The only part where the stories divulge a little is about the story of Mahanandeeswara. The priest told me that the story of Mahanandeeswara is not accurate; it is rather a tale woven by the locals.
You and I already know that all tales- written or oral, including the one about Pattiseema that the priest shared, must have been weaved by the locals, centuries ago.
All these stories, even the ones found in Puranic texts, are rooted in Oral Traditions before getting textualized.
Then, why are some stories considered more legitimate than others? Why are stories from certain sections of society considered less credible?
I am sure you got a clue or two about the social dynamics at play here.
I write this for you. I write this for me. But most importantly, I write this for the Priest and the GateKeeper. I’m here to write a disinterested truth. My work will anyhow mirror all my biases.
Veerabhadra’s story: Whose version?
Here is an explanation for this, taken from the book Textures of Time:
A community continues to write in its own genres and modes until their histories and the historicity of their texts are dominated or denied by more powerful or newly ascendant cultures.
…The history of the losers may itself be lost…
The changes in historical understandings have a direct relation to the power of the cultures that follow them.Velcheru Narayana Rao et. all,
Simply put: The History of the powerful is considered more legitimate. Most of us don’t realize that education in India was limited to certain castes.
Others were prohibited to learn how to write or read. And the ones who were prohibited from literacy belong to the “lower castes”. How could they ink a manuscript?
In the absence of knowledge on how to write, all they had was the oral tradition. They couldn’t produce written texts and most of their stories are oral narratives that got passed down from generation to generation.
Considering textual traditions only as historically right or more legitimate texts and neglecting oral narratives implies that one is only considering the upper-class history and ignoring the history from the lower strata.
I’m writing this with the hope that these Social Dynamics and the stories of the GateKeeper deserve to be acknowledged. I write this with the hope that the story of some other GateKeeper at another temple under the sky will be heard.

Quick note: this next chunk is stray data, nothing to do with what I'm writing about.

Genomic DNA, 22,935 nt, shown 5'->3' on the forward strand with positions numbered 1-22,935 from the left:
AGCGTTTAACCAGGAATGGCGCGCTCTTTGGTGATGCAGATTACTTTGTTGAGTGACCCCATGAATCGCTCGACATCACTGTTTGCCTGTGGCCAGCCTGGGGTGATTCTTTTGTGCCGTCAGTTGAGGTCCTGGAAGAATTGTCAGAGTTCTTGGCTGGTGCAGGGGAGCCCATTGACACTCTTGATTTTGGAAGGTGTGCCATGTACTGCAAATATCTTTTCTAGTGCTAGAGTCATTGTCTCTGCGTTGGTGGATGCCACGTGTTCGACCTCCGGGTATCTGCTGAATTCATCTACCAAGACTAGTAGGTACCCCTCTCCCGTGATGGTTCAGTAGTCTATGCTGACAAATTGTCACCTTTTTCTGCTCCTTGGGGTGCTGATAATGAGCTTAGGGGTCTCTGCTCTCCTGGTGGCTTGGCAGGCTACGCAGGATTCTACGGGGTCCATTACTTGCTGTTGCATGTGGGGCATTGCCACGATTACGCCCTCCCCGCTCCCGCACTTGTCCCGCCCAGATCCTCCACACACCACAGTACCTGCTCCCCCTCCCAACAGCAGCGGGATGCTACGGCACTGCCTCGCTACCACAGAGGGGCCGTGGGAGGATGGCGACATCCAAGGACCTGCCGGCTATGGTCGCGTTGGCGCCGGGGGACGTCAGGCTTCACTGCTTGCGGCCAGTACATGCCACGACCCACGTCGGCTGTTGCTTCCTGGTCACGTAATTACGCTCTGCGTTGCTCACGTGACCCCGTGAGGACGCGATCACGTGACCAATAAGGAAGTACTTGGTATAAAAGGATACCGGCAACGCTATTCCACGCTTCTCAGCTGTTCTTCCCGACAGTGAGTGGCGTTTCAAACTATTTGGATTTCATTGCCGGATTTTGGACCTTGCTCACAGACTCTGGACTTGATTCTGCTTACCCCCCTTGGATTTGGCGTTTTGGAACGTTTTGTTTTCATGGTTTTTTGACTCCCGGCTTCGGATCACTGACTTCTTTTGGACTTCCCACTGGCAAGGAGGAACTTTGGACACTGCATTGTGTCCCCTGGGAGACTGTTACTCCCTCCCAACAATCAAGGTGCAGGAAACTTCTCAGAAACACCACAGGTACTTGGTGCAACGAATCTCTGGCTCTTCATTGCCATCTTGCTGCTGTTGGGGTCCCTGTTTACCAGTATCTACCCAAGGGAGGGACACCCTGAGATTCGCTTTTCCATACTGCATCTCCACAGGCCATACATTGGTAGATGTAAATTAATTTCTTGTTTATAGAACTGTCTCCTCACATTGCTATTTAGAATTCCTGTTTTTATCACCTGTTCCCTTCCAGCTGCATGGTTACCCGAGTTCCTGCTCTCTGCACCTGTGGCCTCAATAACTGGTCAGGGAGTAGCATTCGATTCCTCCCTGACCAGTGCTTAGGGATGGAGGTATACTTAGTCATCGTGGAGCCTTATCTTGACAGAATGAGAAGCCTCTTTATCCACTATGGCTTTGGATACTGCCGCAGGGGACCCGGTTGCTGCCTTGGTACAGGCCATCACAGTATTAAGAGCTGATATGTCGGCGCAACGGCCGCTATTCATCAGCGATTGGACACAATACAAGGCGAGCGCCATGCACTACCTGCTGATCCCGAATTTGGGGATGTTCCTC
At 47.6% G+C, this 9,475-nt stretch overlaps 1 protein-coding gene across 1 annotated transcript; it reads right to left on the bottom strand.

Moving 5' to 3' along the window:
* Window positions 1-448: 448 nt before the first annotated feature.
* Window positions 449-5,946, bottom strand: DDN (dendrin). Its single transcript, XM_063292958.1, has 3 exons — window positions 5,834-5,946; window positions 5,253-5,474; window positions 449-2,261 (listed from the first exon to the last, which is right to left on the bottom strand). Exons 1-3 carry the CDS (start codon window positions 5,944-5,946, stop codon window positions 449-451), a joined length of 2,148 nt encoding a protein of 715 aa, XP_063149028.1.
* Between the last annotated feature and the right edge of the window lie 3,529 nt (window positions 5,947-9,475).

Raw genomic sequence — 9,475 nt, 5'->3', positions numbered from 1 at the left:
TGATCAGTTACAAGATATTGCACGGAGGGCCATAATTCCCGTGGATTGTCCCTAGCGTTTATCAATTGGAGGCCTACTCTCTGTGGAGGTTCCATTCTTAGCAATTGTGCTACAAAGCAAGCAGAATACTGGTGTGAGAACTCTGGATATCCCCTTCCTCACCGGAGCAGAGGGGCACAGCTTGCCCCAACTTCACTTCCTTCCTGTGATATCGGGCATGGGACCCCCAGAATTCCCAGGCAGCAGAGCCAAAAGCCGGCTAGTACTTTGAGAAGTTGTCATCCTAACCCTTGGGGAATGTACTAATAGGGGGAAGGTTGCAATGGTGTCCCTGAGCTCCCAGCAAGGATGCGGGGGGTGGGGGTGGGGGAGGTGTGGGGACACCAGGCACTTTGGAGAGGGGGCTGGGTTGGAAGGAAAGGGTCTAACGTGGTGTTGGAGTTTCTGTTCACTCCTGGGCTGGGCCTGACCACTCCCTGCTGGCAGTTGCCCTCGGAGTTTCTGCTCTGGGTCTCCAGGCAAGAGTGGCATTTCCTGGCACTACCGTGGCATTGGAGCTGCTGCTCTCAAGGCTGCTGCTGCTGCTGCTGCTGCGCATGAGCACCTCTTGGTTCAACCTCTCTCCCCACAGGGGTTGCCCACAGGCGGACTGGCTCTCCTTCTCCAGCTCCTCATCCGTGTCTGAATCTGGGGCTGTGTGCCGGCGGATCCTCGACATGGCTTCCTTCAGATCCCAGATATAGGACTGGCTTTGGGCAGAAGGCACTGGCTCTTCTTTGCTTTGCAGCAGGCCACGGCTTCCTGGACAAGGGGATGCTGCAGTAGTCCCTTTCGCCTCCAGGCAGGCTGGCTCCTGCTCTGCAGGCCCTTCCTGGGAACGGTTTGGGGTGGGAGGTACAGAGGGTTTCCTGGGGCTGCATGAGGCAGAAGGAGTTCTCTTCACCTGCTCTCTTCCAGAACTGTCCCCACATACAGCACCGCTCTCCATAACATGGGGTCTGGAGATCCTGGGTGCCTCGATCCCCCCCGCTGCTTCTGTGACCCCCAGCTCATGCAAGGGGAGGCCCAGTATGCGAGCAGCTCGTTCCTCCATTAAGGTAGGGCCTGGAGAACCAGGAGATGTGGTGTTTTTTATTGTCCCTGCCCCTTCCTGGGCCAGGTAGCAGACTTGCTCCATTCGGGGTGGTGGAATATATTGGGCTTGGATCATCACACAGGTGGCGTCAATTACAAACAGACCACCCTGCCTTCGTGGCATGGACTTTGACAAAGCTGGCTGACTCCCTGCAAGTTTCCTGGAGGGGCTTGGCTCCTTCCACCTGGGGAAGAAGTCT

Veerabhadra outside the Textual Tradition
I would like to make a quick second point:
- From the Vedic times, Indian knowledge transmission survived through Oral Traditions. It is an Oral Culture because it predates ink and manuscript making.
There are unwritten stories, practices, and beliefs that go back to many centuries. These are passed on from generation to generation and survive in the Living and Oral Traditions.
Let us take the example of Veerabhadra. Studying the puranic story alone is not sufficient to get a sense of who he is. The living tradition involving rituals and sacred spaces needed to be understood.
Understanding him seemed incomplete without listening to the beliefs that the dead children are believed to become Veerabhadra.
One must study the seats of ritual embodiment- Veerabhadra Gaddhelu, his communities- especially Veerabhadriya, the ritual processions- Jatharas among other things to get a sense of who this deity is.
Understanding him meant understanding the story of different people, their social and economic realities, understanding different kinds of divine spaces, and in some cases, mapping the journey of certain musical instruments like the Tasha- not just skimming through texts.
There are many Veerabhadras. They survive in the multiple crystallizations of memory of the people who carry him forward.
There are many Veerabhadras; there is a chance that the one Veerabhadra you choose to see as more authentic has got more to do with your ideologies and belief systems, than with who the deity truly is.
I set out to understand Veerabhadra and found an entire social milieu which had to be understood to begin understanding him.